Gangrene refers to the death of body tissue due to a lack of blood flow or a bacterial infection. Gangrene most commonly affects the extremities, including your toes, fingers and limbs, but it can also occur in your muscles and internal organs.
Your chances of developing gangrene are higher if you have an underlying condition that can damage your blood vessels and affect blood flow, such as diabetes or atherosclerosis.
When gangrene affects your skin, signs and symptoms may include:
Skin discoloration — ranging from pale to blue, purple, black, bronze or red, depending on the type of gangrene you have
Severe pain followed by a feeling of numbness
A foul-smelling discharge leaking from a sore
If you have a type of gangrene that affects tissues beneath the surface of your skin, such as gas gangrene or internal gangrene, you may notice that:
The affected tissue is swollen and painful
You’re running a fever and feel unwell
A condition called septic shock can occur if a bacterial infection that originated in the gangrenous tissue spreads throughout your body. Signs and symptoms of septic shock include:
Low blood pressure
A body temperature greater than 100.4 F (38 C) or lower than 96.8 F (36 C)
Rapid heart rate
Shortness of breath
Gangrene may occur due to one or both of the following:
Lack of blood supply. Your blood provides oxygen, nutrients to feed your cells, and immune system components, such as antibodies, to ward off infections. Without a proper blood supply, cells can’t survive, and your tissue decays.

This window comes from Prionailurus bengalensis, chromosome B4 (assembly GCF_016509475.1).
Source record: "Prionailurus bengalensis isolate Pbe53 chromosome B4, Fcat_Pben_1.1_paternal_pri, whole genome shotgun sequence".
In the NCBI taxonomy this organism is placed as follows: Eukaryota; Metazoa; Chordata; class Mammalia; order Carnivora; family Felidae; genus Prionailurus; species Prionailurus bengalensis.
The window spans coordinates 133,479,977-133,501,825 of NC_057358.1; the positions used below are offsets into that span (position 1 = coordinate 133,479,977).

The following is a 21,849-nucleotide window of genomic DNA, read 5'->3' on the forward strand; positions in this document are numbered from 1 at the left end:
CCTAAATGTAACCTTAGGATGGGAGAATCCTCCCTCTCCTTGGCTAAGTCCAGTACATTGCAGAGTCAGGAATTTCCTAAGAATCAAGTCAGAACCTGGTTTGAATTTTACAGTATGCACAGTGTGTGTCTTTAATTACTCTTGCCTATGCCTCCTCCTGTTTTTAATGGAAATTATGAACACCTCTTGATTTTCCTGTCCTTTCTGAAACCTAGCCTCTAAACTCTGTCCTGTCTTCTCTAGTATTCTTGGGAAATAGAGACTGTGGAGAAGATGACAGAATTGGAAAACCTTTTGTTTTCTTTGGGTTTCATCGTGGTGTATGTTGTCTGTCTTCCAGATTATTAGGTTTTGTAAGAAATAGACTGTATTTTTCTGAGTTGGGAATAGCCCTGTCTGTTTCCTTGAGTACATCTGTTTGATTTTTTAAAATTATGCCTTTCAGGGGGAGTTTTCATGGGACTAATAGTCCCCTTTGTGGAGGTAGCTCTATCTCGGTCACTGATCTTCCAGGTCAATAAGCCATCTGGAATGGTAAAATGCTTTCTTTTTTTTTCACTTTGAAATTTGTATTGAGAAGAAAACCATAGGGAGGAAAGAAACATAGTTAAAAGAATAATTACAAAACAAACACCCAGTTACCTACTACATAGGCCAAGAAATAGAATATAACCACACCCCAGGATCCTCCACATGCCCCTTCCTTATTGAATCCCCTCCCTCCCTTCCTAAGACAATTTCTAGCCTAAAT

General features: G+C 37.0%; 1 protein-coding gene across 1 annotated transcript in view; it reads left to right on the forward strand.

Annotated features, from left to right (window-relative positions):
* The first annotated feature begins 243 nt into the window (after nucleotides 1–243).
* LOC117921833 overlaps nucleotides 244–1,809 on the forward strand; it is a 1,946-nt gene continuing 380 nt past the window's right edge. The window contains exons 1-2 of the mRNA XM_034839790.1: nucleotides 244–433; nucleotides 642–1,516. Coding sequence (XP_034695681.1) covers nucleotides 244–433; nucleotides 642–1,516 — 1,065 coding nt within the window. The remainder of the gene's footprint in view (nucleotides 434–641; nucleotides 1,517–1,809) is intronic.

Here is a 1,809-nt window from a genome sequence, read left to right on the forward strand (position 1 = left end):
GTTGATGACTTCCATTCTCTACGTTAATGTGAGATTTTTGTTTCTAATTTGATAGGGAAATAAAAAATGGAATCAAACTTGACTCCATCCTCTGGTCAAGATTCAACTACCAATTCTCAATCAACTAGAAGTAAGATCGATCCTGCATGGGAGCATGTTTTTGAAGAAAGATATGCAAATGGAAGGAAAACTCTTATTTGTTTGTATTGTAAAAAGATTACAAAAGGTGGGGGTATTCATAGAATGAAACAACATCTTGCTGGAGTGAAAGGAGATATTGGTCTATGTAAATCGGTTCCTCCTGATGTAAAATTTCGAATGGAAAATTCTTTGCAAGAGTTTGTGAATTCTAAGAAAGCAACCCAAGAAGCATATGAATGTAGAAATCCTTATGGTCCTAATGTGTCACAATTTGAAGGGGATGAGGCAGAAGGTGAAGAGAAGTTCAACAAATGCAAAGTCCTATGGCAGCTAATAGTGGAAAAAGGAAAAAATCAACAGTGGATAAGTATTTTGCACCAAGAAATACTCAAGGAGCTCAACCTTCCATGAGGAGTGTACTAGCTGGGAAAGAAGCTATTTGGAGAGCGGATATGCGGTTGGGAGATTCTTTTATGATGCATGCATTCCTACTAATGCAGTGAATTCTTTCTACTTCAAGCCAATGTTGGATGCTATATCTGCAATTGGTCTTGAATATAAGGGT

Infection. If bacteria thrive unchecked for long, infection can take over and cause your tissue to die, causing gangrene
Gangrene can lead to scarring or the need for reconstructive surgery. Sometimes, the amount of tissue death is so extensive that a body part, such as your foot, may need to be removed.
Gangrene that is infected with bacteria can spread quickly to other organs and may be fatal if left untreated.
Tissue that has been damaged by gangrene can’t be saved, but steps can be taken to prevent gangrene from progressing. These treatments include:
Surgery. Your doctor removes the dead tissue, which helps stop gangrene from spreading and allows healthy tissue to heal. If possible, your doctor may repair damaged or diseased blood vessels in order to increase blood flow to the affected area.
Antibiotics. Antibiotics given through a vein (intravenous) may be used to treat gangrene that’s become infected.
Hyperbaric oxygen therapy. Hyperbaric oxygen therapy may be used to treat gas gangrene.
Here are a few suggestions to help you reduce your risk of developing gangrene:
Care for your diabetes. If you have diabetes, make sure you examine your hands and feet daily for cuts, sores and signs of infection, such as redness, swelling or drainage. Ask your doctor to examine your hands and feet at least once a year.
Lose weight. Excess pounds not only put you at risk of diabetes, but also place pressure on your arteries, constricting blood flow and putting you at risk of infection and slow wound healing.
Don’t use tobacco. The chronic use of tobacco products can damage your blood vessels.
Help prevent infections. Wash any open wounds with a mild soap and water and try to keep them clean and dry until they heal.
Watch out when the temperature drops. Frostbitten skin can lead to gangrene, because frostbite reduces blood circulation in an affected area. If you notice that any area of your skin has become pale, hard, cold and numb after prolonged exposure to cold temperatures, call your doctor